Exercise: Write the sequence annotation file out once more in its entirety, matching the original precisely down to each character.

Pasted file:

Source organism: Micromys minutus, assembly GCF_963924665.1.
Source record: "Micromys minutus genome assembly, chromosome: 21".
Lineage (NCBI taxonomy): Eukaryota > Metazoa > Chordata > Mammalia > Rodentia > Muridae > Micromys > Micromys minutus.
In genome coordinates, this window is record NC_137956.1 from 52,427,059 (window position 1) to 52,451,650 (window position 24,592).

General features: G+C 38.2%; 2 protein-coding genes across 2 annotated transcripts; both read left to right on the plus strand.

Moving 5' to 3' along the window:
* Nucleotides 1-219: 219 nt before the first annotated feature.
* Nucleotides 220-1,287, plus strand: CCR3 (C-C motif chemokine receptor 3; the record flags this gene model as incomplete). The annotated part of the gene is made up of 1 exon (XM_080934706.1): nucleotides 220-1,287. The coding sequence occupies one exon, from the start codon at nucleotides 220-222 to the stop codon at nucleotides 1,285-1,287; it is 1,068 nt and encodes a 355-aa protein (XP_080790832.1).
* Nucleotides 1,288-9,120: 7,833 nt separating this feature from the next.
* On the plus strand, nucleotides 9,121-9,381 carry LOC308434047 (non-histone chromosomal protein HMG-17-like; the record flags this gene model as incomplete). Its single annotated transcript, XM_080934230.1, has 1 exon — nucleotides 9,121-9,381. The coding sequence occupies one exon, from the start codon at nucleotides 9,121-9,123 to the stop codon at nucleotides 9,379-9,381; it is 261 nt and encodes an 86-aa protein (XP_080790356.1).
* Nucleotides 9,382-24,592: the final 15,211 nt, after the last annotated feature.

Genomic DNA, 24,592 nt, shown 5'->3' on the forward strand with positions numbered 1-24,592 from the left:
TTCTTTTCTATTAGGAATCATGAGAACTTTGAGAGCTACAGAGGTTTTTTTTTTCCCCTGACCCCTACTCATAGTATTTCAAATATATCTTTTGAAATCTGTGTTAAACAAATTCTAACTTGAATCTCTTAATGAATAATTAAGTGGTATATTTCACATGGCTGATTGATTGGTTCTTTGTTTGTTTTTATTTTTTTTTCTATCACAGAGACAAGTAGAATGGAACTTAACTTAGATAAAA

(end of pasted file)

Source organism: Micromys minutus, assembly GCF_963924665.1.
Source record: "Micromys minutus genome assembly, chromosome: 21".
Lineage (NCBI taxonomy): Eukaryota > Metazoa > Chordata > Mammalia > Rodentia > Muridae > Micromys > Micromys minutus.
In genome coordinates, this window is record NC_137956.1 from 52,427,059 (window position 1) to 52,451,650 (window position 24,592).

General features: G+C 38.2%; 2 protein-coding genes across 2 annotated transcripts; both read left to right on the plus strand.

Moving 5' to 3' along the window:
* Nucleotides 1-219: 219 nt before the first annotated feature.
* Nucleotides 220-1,287, plus strand: CCR3 (C-C motif chemokine receptor 3; the record flags this gene model as incomplete). The annotated part of the gene is made up of 1 exon (XM_080934706.1): nucleotides 220-1,287. The coding sequence occupies one exon, from the start codon at nucleotides 220-222 to the stop codon at nucleotides 1,285-1,287; it is 1,068 nt and encodes a 355-aa protein (XP_080790832.1).
* Nucleotides 1,288-9,120: 7,833 nt separating this feature from the next.
* On the plus strand, nucleotides 9,121-9,381 carry LOC308434047 (non-histone chromosomal protein HMG-17-like; the record flags this gene model as incomplete). Its single annotated transcript, XM_080934230.1, has 1 exon — nucleotides 9,121-9,381. The coding sequence occupies one exon, from the start codon at nucleotides 9,121-9,123 to the stop codon at nucleotides 9,379-9,381; it is 261 nt and encodes an 86-aa protein (XP_080790356.1).
* Nucleotides 9,382-24,592: the final 15,211 nt, after the last annotated feature.

Genomic DNA, 24,592 nt, shown 5'->3' on the forward strand with positions numbered 1-24,592 from the left:
TTCTTTTCTATTAGGAATCATGAGAACTTTGAGAGCTACAGAGGTTTTTTTTTTCCCCTGACCCCTACTCATAGTATTTCAAATATATCTTTTGAAATCTGTGTTAAACAAATTCTAACTTGAATCTCTTAATGAATAATTAAGTGGTATATTTCACATGGCTGATTGATTGGTTCTTTGTTTGTTTTTATTTTTTTTTCTATCACAGAGACAAGTAGAATGGAACTTAACTTAGATAAAA